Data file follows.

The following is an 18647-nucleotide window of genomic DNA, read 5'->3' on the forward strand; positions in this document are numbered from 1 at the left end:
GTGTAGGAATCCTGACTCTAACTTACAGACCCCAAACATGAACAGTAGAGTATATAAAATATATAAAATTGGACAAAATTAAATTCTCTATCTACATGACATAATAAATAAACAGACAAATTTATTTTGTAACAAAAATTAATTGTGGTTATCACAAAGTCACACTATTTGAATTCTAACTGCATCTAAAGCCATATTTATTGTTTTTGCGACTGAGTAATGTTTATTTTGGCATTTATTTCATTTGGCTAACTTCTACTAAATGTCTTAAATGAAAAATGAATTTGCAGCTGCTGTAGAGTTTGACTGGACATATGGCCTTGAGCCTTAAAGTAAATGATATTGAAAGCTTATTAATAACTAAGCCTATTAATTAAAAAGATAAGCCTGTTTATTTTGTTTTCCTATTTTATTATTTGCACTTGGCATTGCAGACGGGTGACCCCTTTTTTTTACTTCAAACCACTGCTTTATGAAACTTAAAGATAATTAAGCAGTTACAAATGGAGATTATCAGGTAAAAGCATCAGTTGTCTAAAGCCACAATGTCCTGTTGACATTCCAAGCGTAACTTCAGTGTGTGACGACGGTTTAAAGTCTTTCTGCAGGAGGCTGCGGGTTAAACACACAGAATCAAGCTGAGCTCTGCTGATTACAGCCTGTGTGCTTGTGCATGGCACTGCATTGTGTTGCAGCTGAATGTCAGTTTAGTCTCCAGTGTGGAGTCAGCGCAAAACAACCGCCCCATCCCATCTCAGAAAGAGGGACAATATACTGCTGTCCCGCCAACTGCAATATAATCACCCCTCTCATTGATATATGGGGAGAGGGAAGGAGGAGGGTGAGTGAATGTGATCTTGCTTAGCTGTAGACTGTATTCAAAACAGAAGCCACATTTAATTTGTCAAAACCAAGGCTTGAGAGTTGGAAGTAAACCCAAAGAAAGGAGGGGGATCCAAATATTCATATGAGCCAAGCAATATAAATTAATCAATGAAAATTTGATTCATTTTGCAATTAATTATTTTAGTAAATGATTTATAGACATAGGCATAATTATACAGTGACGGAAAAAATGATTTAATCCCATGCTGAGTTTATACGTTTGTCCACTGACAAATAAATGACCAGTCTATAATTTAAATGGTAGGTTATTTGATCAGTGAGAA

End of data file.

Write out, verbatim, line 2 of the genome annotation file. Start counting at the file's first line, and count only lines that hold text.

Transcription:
GTGTAGGAATCCTGACTCTAACTTACAGACCCCAAACATGAACAGTAGAGTATATAAAATATATAAAATTGGACAAAATTAAATTCTCTATCTACATGACATAATAAATAAACAGACAAATTTATTTTGTAACAAAAATTAATTGTGGTTATCACAAAGTCACACTATTTGAATTCTAACTGCATCTAAAGCCATATTTATTGTTTTTGCGACTGAGTAATGTTTATTTTGGCATTTATTTCATTTGGCTAACTTCTACTAAATGTCTTAAATGAAAAATGAATTTGCAGCTGCTGTAGAGTTTGACTGGACATATGGCCTTGAGCCTTAAAGTAAATGATATTGAAAGCTTATTAATAACTAAGCCTATTAATTAAAAAGATAAGCCTGTTTATTTTGTTTTCCTATTTTATTATTTGCACTTGGCATTGCAGACGGGTGACCCCTTTTTTTTACTTCAAACCACTGCTTTATGAAACTTAAAGATAATTAAGCAGTTACAAATGGAGATTATCAGGTAAAAGCATCAGTTGTCTAAAGCCACAATGTCCTGTTGACATTCCAAGCGTAACTTCAGTGTGTGACGACGGTTTAAAGTCTTTCTGCAGGAGGCTGCGGGTTAAACACACAGAATCAAGCTGAGCTCTGCTGATTACAGCCTGTGTGCTTGTGCATGGCACTGCATTGTGTTGCAGCTGAATGTCAGTTTAGTCTCCAGTGTGGAGTCAGCGCAAAACAACCGCCCCATCCCATCTCAGAAAGAGGGACAATATACTGCTGTCCCGCCAACTGCAATATAATCACCCCTCTCATTGATATATGGGGAGAGGGAAGGAGGAGGGTGAGTGAATGTGATCTTGCTTAGCTGTAGACTGTATTCAAAACAGAAGCCACATTTAATTTGTCAAAACCAAGGCTTGAGAGTTGGAAGTAAACCCAAAGAAAGGAGGGGGATCCAAATATTCATATGAGCCAAGCAATATAAATTAATCAATGAAAATTTGATTCATTTTGCAATTAATTATTTTAGTAAATGATTTATAGACATAGGCATAATTATACAGTGACGGAAAAAATGATTTAATCCCATGCTGAGTTTATACGTTTGTCCACTGACAAATAAATGACCAGTCTATAATTTAAATGGTAGGTTATTTGATCAGTGAGAA